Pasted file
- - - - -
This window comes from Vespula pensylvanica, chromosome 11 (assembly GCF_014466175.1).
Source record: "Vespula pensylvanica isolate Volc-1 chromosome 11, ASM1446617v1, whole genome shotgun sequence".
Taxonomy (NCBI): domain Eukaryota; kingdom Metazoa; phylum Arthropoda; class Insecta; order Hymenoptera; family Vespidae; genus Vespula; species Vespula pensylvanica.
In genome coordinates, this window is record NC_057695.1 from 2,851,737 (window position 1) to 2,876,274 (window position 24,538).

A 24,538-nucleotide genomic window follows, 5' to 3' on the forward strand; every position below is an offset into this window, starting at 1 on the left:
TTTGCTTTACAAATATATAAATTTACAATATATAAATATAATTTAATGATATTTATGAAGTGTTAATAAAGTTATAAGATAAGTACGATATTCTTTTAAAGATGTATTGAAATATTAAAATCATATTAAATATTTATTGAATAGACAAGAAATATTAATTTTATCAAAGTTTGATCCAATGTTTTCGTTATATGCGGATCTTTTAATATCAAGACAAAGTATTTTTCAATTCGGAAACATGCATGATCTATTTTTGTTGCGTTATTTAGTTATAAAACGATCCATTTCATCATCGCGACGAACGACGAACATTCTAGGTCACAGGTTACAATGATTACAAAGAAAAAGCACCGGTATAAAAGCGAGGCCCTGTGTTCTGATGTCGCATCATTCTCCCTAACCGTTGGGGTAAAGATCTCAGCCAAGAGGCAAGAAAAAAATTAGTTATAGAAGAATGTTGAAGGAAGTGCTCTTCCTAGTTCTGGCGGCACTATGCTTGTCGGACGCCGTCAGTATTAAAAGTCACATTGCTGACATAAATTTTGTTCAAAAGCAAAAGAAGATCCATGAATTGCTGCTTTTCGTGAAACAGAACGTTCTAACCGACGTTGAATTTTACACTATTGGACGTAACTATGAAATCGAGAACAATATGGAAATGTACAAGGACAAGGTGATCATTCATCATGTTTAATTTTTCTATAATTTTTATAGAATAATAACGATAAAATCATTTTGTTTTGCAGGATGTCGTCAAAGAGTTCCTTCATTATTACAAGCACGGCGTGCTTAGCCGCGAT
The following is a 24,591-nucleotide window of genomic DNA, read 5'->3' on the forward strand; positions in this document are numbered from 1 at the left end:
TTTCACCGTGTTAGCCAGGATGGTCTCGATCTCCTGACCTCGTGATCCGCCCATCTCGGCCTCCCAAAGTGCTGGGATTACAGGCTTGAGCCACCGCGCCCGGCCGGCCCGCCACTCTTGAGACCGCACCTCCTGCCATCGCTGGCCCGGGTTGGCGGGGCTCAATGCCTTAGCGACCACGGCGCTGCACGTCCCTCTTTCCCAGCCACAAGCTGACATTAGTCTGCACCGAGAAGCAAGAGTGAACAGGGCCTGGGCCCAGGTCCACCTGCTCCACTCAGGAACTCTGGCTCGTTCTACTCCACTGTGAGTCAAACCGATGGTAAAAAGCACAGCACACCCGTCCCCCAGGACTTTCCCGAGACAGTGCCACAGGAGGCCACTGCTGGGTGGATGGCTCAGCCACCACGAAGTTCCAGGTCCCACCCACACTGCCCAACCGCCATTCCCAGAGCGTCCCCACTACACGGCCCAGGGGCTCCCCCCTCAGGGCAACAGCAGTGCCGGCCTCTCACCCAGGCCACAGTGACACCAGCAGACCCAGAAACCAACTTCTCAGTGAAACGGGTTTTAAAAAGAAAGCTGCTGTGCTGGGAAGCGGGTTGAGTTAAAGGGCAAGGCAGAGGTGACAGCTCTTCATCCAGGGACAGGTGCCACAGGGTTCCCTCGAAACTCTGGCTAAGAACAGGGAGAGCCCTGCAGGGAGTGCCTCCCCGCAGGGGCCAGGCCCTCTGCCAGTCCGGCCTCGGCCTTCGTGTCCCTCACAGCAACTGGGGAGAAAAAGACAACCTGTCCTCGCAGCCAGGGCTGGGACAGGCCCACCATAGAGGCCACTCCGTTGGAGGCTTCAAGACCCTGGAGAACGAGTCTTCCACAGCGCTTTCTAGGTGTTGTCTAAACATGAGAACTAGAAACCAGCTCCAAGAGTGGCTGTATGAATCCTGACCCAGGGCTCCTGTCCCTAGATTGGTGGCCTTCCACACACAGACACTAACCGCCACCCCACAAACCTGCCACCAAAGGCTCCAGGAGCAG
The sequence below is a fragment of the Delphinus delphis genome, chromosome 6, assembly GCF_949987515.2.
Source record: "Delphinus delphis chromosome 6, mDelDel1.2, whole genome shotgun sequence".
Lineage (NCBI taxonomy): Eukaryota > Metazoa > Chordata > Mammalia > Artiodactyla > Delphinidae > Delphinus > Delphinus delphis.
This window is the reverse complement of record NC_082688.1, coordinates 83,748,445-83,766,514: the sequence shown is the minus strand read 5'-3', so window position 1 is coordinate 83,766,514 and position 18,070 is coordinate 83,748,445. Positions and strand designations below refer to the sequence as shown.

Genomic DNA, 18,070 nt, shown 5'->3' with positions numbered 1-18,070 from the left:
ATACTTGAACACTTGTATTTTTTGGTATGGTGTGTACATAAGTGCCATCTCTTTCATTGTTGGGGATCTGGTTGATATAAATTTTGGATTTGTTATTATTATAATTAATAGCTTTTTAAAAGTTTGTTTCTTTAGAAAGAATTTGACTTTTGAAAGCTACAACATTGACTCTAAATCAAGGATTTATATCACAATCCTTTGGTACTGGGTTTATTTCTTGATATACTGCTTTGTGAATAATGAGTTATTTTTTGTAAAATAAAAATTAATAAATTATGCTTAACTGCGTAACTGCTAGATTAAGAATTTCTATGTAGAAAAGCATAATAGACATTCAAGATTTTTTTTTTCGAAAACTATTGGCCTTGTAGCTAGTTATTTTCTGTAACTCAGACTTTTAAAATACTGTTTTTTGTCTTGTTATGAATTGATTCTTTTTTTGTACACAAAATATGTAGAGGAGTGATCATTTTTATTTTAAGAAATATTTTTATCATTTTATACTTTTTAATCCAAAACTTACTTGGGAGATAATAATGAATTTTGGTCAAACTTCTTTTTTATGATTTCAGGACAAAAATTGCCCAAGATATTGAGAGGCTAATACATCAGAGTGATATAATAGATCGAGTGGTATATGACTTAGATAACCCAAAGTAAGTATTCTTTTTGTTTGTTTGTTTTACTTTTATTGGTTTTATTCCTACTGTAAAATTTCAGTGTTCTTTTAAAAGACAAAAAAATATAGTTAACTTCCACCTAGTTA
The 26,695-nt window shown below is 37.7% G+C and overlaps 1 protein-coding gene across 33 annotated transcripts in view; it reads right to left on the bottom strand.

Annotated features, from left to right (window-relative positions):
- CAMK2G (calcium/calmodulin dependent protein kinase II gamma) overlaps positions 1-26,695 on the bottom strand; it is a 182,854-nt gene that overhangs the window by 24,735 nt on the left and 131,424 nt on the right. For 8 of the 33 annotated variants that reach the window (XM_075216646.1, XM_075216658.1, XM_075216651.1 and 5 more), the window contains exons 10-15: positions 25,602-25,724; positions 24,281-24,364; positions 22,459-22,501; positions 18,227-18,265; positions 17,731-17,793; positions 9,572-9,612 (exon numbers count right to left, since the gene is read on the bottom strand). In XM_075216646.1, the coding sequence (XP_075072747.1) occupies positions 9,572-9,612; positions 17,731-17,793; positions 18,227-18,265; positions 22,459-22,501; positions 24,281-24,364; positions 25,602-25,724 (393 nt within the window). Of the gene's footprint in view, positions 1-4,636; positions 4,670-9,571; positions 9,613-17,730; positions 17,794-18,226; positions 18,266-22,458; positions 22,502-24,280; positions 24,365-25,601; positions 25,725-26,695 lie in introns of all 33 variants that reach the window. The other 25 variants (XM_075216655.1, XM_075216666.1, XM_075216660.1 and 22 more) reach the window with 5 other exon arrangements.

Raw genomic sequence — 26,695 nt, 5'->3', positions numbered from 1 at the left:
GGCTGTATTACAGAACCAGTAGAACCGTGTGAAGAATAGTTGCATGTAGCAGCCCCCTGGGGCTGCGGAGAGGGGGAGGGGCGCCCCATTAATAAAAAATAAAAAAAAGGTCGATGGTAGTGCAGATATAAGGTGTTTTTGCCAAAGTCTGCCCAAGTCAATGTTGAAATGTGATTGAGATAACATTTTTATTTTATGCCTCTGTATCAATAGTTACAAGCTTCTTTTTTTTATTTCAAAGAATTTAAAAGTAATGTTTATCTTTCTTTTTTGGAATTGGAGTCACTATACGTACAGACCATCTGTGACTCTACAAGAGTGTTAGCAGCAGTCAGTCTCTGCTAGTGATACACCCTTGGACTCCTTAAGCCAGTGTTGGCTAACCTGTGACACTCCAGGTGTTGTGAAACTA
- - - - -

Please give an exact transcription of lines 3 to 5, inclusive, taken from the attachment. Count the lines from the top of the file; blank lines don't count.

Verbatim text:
Taxonomy (NCBI): domain Eukaryota; kingdom Metazoa; phylum Arthropoda; class Insecta; order Hymenoptera; family Vespidae; genus Vespula; species Vespula pensylvanica.
In genome coordinates, this window is record NC_057695.1 from 2,851,737 (window position 1) to 2,876,274 (window position 24,538).

A 24,538-nucleotide genomic window follows, 5' to 3' on the forward strand; every position below is an offset into this window, starting at 1 on the left: